World Video | Defence | Foreign Affairs | Natural Events | Trade | NZ in World News | NZ National News Video | NZ Regional News | Search

 


Rhino poaching statistics highlight need for action

The South African government today revealed that a record 1004 rhinos were killed by poachers during 2013 across the country, the equivalent of nearly three animals a day. World famous safari destination Kruger National Park continues to be the hardest hit with 606 rhino deaths.

“These criminal networks are threatening our national security and damaging our economy by frightening away tourists,” said Dr Jo Shaw, Rhino Programme Manager for WWF-South Africa. “Rhino poaching and rhino horn trafficking are not simply environmental issues, they represent threats to the very fabric of our society.”

The annual poaching figure is a sharp increase from the 668 rhinos lost in 2012, and brings South Africa’s rhino populations closer to a critical tipping point when deaths will begin to outnumber births driving the animals into a dangerous decline. The country is home to about 80 per cent of Africa’s rhinos, 37 of which have already been killed in the first weeks of 2014.

Rhino horns are smuggled by organized international criminal syndicates to Asia, principally Viet Nam, where they are primarily used as a status symbol and purported health tonic.

In late December 2012, South Africa signed a Memorandum of Understanding with Viet Nam on tackling wildlife trafficking and the two nations later developed a joint rhino action plan. South Africa has since signed a similar agreement with China, and is developing others with Thailand, Laos, Cambodia and Hong Kong.

“The bottom line is South Africa’s rhinos are up against the wall, facing a genuine crisis and agreements like these have to translate into meaningful action on the ground,” Shaw said.

Later this month Viet Nam must report on its progress in making seizures, arrests, prosecutions and convictions related to rhino horn trafficking. The country has also been instructed to develop and implement measures to reduce consumer demand for rhino horn.

Similarly, Mozambique, a top transit point for horn exiting Africa, must show the enactment and implementation of legislation with deterrent penalties to combat wildlife crime and stop the killing of rhinos and trafficking of their horns.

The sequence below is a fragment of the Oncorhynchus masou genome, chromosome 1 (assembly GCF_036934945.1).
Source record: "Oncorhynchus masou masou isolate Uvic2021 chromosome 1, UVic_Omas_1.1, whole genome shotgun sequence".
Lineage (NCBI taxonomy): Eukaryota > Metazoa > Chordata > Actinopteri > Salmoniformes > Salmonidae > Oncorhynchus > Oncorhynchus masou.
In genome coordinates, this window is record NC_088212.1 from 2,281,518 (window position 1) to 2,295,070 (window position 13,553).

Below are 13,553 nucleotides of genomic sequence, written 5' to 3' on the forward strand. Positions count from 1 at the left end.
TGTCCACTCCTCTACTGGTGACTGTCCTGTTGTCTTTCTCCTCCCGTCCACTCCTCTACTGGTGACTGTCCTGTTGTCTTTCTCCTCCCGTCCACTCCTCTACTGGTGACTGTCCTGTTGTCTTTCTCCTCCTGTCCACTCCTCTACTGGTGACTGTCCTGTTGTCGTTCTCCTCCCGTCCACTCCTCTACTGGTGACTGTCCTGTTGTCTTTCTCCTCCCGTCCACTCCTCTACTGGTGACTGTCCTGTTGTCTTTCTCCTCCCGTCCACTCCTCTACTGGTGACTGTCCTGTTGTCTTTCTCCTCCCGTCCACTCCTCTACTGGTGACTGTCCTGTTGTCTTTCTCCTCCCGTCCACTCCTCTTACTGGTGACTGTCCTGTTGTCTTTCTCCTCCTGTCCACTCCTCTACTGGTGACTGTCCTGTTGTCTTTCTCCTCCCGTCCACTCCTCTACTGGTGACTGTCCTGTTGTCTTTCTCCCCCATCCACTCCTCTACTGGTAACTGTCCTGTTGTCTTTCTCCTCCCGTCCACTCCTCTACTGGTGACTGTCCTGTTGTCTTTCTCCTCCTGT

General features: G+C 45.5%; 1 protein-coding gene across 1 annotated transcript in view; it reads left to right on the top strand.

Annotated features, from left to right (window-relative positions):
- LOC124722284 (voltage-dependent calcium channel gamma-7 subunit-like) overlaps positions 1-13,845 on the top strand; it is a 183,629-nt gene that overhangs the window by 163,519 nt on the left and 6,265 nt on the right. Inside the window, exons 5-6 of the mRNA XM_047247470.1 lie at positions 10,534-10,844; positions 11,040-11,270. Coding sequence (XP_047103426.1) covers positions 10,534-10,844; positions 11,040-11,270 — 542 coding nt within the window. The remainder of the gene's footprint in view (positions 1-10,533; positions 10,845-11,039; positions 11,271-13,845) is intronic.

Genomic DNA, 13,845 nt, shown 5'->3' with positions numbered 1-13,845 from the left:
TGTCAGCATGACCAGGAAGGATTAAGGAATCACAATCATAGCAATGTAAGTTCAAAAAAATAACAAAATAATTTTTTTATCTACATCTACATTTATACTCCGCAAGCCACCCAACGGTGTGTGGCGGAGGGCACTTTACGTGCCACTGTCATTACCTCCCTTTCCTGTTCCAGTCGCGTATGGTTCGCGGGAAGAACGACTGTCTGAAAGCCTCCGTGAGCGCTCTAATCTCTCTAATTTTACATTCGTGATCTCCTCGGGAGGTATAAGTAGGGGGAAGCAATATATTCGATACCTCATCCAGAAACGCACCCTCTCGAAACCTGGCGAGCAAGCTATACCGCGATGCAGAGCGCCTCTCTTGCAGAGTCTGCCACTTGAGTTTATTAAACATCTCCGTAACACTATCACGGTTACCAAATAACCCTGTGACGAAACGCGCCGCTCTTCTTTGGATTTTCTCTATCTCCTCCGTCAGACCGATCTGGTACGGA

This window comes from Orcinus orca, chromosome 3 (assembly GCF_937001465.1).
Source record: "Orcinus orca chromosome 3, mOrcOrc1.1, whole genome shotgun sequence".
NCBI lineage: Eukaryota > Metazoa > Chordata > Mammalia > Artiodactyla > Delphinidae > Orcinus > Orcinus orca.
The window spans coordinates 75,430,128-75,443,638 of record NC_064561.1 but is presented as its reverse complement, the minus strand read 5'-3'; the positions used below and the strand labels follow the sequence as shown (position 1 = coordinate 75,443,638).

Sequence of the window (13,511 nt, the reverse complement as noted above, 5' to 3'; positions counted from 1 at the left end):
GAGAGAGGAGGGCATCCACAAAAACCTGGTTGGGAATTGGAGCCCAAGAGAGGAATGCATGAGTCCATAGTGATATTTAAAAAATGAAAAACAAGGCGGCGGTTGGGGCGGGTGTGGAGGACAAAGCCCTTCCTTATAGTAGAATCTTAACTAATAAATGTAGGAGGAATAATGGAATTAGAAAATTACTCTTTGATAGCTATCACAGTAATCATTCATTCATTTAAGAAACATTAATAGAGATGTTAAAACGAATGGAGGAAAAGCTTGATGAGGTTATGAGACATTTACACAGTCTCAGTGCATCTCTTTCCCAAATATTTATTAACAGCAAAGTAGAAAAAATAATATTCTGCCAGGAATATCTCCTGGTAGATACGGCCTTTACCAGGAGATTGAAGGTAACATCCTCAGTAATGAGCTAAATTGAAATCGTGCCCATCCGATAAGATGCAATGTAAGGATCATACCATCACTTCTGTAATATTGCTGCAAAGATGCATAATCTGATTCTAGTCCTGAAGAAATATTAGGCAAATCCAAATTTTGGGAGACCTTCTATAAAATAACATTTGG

There are also a number of steps South Africa needs to take to make a tangible difference, said Shaw.

“It would be encouraging to see more significant arrests higher up the trade chain, and to see current arrests resulting in convictions with strong sentences which will effectively deter this criminal activity. More significant action to root out corruption would also be welcome,” she said.

Next month world leaders will meet in London for a conference on wildlife crime convened by UK Prime Minister David Cameron, and attended by Princes Charles and William. Heads of state and foreign ministers from around 50 countries are expected to attend. The conference aims to produce a declaration of political commitment to ensure a coordinated global response to illegal wildlife trade through improving law enforcement and the role of the criminal justice system; reducing demand for illegal wildlife products; and supporting the development of sustainable alternative livelihoods.

ENDS

© Scoop Media

 
 
 
 
 
World Headlines

 

Ban Condemns Killing Of Former Lesotho Military Commander

United Nations Secretary-General today condemned the killing of Lt. Gen. Maaparankoe Mahao, former Commander of the Lesotho Defence Force, on 25 June, near Maseru. More>>

Ban Welcomes US Supreme Court Ruling On Same-Sex Marriage

Ban welcomes US Supreme Court ruling guaranteeing right to same-sex marriage Lesbian, Gay, Bisexual, Transgender and Intersex (LGBTI) pride march. Photo: OHCHR/Joseph Smida More>>

UN Agency Welcomes EU Measures On Refugee Arrivals

Afghan refugees in front of the abandoned hotel Captain Elias on Kos Island, Greece, where hundreds of refugees and migrants are waiting for their registration. Photo: UNHCR/J. Akkash More>>

Increase In Voluntary Blood Donors Can Save Millions Of Lives

Increase in voluntary blood donors can save millions of lives, UN health agency says on World Day More>>

Kenya: Funding Shortage Means Food Cut To 500,000 Refugees

Funding shortage forces UN agency to temporarily cut food aid to 500,000 refugees in Kenya More>>

UN Launches Education Appeal In Fight Against Child Labour

12 June 2015 – The United Nations has announced it is marking the 2015 edition of the World Day Against Child Labour with a call for the international community to invest in quality education as a key step in the fight against child employment ... More>>

Pope Francis & UN Agency On Sustainability Of Agriculture

Pope Francis (centre) with delegates to the 39th FAO Conference during a special audience at the Vatican. Photo: FAO More>>

South Sudan: Call For De-Escalation Of In-Country Conflict

Women and children have suffered devastating attacks in South Sudan’s Unity State. Photo: UNICEF/South Sudan/Sebastian Rich More>>

Burundi: Emergency Support To Refugees Fleeing Burundi Crisis

Burundians fleeing pre-election violence rest on the shores of Lake Tanganyika in the Democratic Republic of Congo after a gruelling 22-hour boat journey. More than 100,000 Burundians have fled over the past month, arriving in Tanzania, Rwanda and ... More>>

Afghanistan: Commitment To Advancing Women's Rights

While the outgoing senior United Nations rights official in Afghanistan said she expected the human rights advances made “will be sustained, will not be rolled back, and will not be sacrificed,” she lamented the high level of violence against ... More>>

Get More From Scoop

 
 
 
 
 
World
Search Scoop  
 
 
Powered by Vodafone
NZ independent news